North Yorkshire



Web whitby.manymore.net

East Side

The ancient seaport and the modern holiday resort of Whitby, lies on the edge of the North Yorkshire Moors at the mouth of the River Esk. The East side with its narrow cobbled streets and fishermens cottages is perhaps more steeped in history than the relativley modern West side.

Dock End

This ancient fishing port boasts a thousand years of ecclesiastical and maritime history. The town is divided into an East side and a West side, connected by a swing bridge. Hotels and Guest houses plus attractions like Pannet Park, the Art Gallery and Museum, the Leisure Centre and Pavilion Complex dominate the West Cliff, built predominantly by Hudson "The Railway King". Whereas the old town, with the Town Hall, Market place, 199 Steps leading to the Parish Church of St. Mary the Virgin and Abbey ruins, is situated on the East side.

Abbey Headland

Whitby is part of what has become known as the Dinosaur Coast. From the high cliffs at Boulby in the North West, to Ravenscar in the South East, there is practically the whole series of Lias rocks, with the exception of Planorbis and Angulatus. Bare strata has been left as a result of the long abandoned Alum workings which reveal fossils that would not otherwise be seen. Extinct shell fish Ammonites can be seen in abundance imprinted in the rocks outside the harbour.

The Harbour is still a busy place filled with all manner of craft and the yellow dredger "Sandsend" can be seen waging a constant battle against the build up of silt and mud. The small and hard working fishing fleet is in evidence in the Upper Harbour and there are several craft available for short trips out to sea or for longer fishing trips.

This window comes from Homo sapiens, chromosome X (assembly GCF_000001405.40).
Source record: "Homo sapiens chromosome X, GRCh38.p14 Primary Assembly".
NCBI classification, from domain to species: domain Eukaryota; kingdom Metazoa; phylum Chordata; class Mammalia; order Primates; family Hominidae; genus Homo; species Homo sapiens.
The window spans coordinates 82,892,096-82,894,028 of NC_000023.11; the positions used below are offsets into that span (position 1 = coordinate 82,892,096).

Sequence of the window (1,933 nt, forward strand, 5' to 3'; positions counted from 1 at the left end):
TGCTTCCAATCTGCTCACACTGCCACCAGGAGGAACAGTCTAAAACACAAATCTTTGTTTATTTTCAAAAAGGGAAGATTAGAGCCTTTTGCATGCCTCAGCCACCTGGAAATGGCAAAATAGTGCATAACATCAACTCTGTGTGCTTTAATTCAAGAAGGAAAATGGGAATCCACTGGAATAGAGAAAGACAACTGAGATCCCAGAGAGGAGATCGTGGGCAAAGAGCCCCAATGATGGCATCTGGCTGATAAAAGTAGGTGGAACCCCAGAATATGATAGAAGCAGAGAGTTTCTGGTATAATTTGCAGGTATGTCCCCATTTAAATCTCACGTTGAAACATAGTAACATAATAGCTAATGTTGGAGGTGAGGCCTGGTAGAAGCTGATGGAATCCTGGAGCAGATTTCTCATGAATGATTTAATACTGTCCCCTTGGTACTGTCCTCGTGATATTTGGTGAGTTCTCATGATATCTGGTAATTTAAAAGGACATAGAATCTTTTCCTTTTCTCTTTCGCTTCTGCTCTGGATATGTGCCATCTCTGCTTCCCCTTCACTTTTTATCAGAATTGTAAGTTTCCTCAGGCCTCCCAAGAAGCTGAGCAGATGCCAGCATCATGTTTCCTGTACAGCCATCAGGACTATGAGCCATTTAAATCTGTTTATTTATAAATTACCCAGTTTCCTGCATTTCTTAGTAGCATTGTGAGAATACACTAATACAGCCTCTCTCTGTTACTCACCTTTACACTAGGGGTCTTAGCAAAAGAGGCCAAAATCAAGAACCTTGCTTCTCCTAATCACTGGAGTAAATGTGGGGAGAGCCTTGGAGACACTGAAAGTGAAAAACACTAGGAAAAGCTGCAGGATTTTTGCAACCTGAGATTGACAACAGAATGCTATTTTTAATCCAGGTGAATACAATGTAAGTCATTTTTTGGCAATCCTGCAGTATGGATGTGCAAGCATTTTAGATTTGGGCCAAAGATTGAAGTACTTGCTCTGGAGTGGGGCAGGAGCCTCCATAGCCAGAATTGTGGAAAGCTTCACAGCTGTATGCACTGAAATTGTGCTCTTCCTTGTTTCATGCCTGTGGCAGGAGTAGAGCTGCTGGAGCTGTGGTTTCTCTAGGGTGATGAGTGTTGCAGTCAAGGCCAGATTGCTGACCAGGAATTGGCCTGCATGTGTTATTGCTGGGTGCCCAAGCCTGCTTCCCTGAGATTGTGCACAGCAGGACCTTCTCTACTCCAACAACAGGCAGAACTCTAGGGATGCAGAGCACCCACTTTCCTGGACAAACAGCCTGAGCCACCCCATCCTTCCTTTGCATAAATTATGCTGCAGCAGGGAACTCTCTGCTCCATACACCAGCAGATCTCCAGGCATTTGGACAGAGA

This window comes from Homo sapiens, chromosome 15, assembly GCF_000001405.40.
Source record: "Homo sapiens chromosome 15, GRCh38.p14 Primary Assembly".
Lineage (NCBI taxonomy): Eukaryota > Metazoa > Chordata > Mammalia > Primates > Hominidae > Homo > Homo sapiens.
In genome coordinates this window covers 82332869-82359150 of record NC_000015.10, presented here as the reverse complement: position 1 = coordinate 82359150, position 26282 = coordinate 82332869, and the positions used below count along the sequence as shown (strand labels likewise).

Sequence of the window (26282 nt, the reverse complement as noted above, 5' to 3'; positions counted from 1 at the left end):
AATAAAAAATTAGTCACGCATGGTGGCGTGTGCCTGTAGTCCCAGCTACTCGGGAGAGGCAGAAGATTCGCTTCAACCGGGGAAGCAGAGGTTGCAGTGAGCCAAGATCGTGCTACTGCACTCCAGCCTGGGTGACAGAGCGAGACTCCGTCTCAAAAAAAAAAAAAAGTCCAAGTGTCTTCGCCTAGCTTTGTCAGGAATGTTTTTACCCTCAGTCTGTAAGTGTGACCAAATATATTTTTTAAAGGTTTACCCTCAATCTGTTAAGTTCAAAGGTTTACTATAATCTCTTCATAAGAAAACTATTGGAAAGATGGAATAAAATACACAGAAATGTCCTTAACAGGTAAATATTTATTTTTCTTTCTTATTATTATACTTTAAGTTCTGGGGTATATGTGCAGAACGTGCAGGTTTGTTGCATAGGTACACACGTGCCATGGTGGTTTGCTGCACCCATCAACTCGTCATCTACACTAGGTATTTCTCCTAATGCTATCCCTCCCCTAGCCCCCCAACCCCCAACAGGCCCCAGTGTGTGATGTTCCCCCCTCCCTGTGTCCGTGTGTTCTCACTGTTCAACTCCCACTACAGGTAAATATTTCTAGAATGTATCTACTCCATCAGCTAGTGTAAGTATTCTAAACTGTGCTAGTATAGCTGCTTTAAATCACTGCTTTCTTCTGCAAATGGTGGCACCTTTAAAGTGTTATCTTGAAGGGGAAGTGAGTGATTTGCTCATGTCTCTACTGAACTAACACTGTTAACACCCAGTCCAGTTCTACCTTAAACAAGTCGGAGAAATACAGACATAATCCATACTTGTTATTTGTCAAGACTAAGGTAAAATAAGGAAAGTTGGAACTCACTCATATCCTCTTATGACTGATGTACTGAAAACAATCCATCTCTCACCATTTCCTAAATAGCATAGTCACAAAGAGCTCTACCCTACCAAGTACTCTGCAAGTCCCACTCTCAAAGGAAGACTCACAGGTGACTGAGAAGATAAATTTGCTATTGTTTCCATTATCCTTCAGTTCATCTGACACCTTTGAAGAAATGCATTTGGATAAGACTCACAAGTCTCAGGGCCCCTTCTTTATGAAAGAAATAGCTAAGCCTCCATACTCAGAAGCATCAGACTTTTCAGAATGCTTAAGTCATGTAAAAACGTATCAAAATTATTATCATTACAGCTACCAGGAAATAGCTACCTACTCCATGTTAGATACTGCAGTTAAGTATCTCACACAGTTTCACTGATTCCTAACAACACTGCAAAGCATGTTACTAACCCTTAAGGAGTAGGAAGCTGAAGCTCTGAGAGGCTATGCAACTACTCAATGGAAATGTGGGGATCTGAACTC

The swing bridge in the heart of the town is opened on regular occasions with a bell being rung by the Bridge Keeper to indicate that traffic over the bridge is to be temporarily suspended. While your waiting its an opportunity to watch and relax for a few minutes and take in the sights and sounds of the harbour

Grand Turk en-route to Scarborough
Photo Courtesy of: S. Thompson ©

At one time Whitby was the sixth most important port in Britain, with Whaling, Shipbuilding, Sail making and Rope making bringing much prosperity to the town.

Today Whitby is associated with Captain Cook, Bram Stoker, Dracula, Vampires, Goth weekends, Folk festivals, and a superb beach, but most importantly, relaxing and sampling the superb atmosphere of this unique little town.

Lower Harbour

Discover the distinctive architecture, comprising of fisherman's cottages, narrow cobbled streets, lanes, yards and ghauts, many dating from the medieval period. Gourmet food stores and restaurants jostle with the little shops offering all manner of original works and souvenirs. The towns maritime history is evident all around, from the arch made from a Whales jawbone and the Captain Cook monument on the West cliff to the Cook Museum in Grape lane and the Fisherman's cottages on the East side.

Looking East Towards the Abbey


Web whitby.manymore.net

Contact me:
  Visits 407607

Updated: 12/03/21
History_of_Whitby Places_to_Visit Pictures Pub_Lunch Favourite_Pubs Kids_Fun Ships_and_Boats Information Vampire_Safety